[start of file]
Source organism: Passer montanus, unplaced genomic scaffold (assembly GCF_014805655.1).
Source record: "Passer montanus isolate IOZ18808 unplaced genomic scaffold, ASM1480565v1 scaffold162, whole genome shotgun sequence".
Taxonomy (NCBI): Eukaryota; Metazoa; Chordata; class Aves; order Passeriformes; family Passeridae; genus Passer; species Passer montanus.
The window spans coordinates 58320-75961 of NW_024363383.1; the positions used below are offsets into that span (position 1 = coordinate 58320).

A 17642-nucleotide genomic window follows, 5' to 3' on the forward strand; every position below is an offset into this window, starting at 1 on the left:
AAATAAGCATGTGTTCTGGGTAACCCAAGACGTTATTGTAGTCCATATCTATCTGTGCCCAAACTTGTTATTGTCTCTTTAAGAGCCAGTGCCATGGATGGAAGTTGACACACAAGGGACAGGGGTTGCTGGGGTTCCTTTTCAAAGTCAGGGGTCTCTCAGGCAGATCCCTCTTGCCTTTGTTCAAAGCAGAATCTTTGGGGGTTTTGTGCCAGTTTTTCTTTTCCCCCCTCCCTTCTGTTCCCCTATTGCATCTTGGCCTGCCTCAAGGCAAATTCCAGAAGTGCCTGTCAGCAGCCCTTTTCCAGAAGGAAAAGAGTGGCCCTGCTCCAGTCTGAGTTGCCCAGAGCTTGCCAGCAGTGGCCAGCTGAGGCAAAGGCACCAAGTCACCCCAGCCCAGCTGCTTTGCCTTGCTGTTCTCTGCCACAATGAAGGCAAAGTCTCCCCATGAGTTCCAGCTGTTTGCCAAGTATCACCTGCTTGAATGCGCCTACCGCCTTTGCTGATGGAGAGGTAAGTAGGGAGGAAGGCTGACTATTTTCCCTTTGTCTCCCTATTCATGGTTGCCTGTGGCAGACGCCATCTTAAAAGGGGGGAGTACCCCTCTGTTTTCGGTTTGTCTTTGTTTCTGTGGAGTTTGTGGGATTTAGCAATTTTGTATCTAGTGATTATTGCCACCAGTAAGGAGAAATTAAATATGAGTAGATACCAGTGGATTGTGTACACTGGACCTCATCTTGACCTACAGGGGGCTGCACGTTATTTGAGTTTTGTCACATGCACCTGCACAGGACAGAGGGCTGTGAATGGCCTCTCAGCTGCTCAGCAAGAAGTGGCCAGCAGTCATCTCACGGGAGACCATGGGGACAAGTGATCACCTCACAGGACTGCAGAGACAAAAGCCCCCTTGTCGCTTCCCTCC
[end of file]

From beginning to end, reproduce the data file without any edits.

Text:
Source organism: Passer montanus, unplaced genomic scaffold (assembly GCF_014805655.1).
Source record: "Passer montanus isolate IOZ18808 unplaced genomic scaffold, ASM1480565v1 scaffold162, whole genome shotgun sequence".
Taxonomy (NCBI): Eukaryota; Metazoa; Chordata; class Aves; order Passeriformes; family Passeridae; genus Passer; species Passer montanus.
The window spans coordinates 58320-75961 of NW_024363383.1; the positions used below are offsets into that span (position 1 = coordinate 58320).

A 17642-nucleotide genomic window follows, 5' to 3' on the forward strand; every position below is an offset into this window, starting at 1 on the left:
AAATAAGCATGTGTTCTGGGTAACCCAAGACGTTATTGTAGTCCATATCTATCTGTGCCCAAACTTGTTATTGTCTCTTTAAGAGCCAGTGCCATGGATGGAAGTTGACACACAAGGGACAGGGGTTGCTGGGGTTCCTTTTCAAAGTCAGGGGTCTCTCAGGCAGATCCCTCTTGCCTTTGTTCAAAGCAGAATCTTTGGGGGTTTTGTGCCAGTTTTTCTTTTCCCCCCTCCCTTCTGTTCCCCTATTGCATCTTGGCCTGCCTCAAGGCAAATTCCAGAAGTGCCTGTCAGCAGCCCTTTTCCAGAAGGAAAAGAGTGGCCCTGCTCCAGTCTGAGTTGCCCAGAGCTTGCCAGCAGTGGCCAGCTGAGGCAAAGGCACCAAGTCACCCCAGCCCAGCTGCTTTGCCTTGCTGTTCTCTGCCACAATGAAGGCAAAGTCTCCCCATGAGTTCCAGCTGTTTGCCAAGTATCACCTGCTTGAATGCGCCTACCGCCTTTGCTGATGGAGAGGTAAGTAGGGAGGAAGGCTGACTATTTTCCCTTTGTCTCCCTATTCATGGTTGCCTGTGGCAGACGCCATCTTAAAAGGGGGGAGTACCCCTCTGTTTTCGGTTTGTCTTTGTTTCTGTGGAGTTTGTGGGATTTAGCAATTTTGTATCTAGTGATTATTGCCACCAGTAAGGAGAAATTAAATATGAGTAGATACCAGTGGATTGTGTACACTGGACCTCATCTTGACCTACAGGGGGCTGCACGTTATTTGAGTTTTGTCACATGCACCTGCACAGGACAGAGGGCTGTGAATGGCCTCTCAGCTGCTCAGCAAGAAGTGGCCAGCAGTCATCTCACGGGAGACCATGGGGACAAGTGATCACCTCACAGGACTGCAGAGACAAAAGCCCCCTTGTCGCTTCCCTCC